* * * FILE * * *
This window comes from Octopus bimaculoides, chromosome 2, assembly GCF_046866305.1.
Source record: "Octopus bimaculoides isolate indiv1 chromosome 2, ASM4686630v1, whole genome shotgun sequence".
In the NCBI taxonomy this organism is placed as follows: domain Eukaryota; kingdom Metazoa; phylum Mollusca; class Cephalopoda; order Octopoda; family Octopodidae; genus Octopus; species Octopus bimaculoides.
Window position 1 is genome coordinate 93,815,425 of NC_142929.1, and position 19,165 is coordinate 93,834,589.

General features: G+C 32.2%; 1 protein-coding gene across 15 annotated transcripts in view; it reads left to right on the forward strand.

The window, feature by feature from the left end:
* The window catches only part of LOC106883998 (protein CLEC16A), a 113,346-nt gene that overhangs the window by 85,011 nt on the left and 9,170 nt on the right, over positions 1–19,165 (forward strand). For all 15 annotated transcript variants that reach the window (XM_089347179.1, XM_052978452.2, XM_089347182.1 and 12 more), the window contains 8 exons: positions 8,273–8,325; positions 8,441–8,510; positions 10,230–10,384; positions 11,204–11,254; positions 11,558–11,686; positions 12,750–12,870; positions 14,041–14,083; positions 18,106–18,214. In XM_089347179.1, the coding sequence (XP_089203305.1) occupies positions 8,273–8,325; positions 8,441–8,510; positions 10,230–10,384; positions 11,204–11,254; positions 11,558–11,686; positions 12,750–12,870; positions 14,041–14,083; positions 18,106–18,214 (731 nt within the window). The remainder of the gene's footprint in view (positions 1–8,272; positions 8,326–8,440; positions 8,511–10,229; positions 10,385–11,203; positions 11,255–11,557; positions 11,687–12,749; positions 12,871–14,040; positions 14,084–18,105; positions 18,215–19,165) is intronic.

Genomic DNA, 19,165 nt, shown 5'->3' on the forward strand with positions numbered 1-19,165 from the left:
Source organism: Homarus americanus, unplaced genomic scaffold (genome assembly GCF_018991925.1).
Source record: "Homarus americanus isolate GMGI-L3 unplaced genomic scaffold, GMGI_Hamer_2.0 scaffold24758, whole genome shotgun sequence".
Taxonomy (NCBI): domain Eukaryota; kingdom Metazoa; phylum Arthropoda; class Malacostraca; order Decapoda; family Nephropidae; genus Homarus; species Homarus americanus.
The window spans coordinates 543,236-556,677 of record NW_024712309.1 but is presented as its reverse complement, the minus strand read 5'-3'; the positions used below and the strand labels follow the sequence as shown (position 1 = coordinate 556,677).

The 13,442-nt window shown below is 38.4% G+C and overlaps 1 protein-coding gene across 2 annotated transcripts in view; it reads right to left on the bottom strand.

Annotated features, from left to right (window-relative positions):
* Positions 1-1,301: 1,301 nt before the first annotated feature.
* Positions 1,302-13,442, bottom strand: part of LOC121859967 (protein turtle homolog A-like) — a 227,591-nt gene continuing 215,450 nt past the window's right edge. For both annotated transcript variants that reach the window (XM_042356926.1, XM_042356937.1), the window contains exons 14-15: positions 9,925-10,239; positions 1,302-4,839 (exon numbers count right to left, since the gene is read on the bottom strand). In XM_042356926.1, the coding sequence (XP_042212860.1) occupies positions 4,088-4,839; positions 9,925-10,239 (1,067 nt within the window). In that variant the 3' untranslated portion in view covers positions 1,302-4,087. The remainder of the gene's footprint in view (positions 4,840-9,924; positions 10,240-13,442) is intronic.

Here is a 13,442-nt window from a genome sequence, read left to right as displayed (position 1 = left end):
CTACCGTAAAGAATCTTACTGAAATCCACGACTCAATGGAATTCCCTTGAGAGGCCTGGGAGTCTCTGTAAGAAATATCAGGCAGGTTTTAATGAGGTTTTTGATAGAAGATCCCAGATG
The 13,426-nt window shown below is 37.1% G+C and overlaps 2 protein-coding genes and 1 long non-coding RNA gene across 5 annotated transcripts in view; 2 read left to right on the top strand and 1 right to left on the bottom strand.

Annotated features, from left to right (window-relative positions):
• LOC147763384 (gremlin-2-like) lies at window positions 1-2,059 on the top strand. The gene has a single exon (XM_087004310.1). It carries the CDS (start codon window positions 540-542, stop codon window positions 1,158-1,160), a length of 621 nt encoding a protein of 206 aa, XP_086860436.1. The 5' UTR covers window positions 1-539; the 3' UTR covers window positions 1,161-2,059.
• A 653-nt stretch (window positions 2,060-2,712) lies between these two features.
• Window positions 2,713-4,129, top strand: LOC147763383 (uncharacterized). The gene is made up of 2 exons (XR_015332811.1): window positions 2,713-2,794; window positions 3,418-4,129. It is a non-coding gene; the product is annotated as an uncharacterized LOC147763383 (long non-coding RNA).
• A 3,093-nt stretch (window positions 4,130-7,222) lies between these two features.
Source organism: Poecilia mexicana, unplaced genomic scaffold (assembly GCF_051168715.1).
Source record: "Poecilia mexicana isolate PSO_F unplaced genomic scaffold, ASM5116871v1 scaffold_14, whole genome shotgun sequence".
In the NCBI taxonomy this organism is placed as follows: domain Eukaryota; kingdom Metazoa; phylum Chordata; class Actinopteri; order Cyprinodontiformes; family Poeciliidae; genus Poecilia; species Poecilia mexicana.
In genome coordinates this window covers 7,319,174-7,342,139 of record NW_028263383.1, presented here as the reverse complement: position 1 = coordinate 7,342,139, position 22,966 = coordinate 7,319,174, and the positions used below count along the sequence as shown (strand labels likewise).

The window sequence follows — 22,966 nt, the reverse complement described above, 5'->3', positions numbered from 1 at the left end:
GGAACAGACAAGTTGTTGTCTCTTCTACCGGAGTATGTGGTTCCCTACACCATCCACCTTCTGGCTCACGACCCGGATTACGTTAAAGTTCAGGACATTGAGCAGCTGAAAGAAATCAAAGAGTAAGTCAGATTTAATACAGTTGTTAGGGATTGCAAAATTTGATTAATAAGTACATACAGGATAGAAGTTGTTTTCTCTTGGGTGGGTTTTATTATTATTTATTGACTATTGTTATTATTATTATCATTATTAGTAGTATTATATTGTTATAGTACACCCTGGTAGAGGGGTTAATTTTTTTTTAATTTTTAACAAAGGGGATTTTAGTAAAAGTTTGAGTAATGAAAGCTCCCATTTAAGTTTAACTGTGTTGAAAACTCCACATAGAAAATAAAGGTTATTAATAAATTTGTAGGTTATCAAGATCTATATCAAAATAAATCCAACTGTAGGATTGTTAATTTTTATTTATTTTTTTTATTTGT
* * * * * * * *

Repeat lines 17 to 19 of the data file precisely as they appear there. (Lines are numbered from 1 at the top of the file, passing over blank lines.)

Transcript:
Here is a 13,442-nt window from a genome sequence, read left to right as displayed (position 1 = left end):
CTACCGTAAAGAATCTTACTGAAATCCACGACTCAATGGAATTCCCTTGAGAGGCCTGGGAGTCTCTGTAAGAAATATCAGGCAGGTTTTAATGAGGTTTTTGATAGAAGATCCCAGATG
The 13,426-nt window shown below is 37.1% G+C and overlaps 2 protein-coding genes and 1 long non-coding RNA gene across 5 annotated transcripts in view; 2 read left to right on the top strand and 1 right to left on the bottom strand.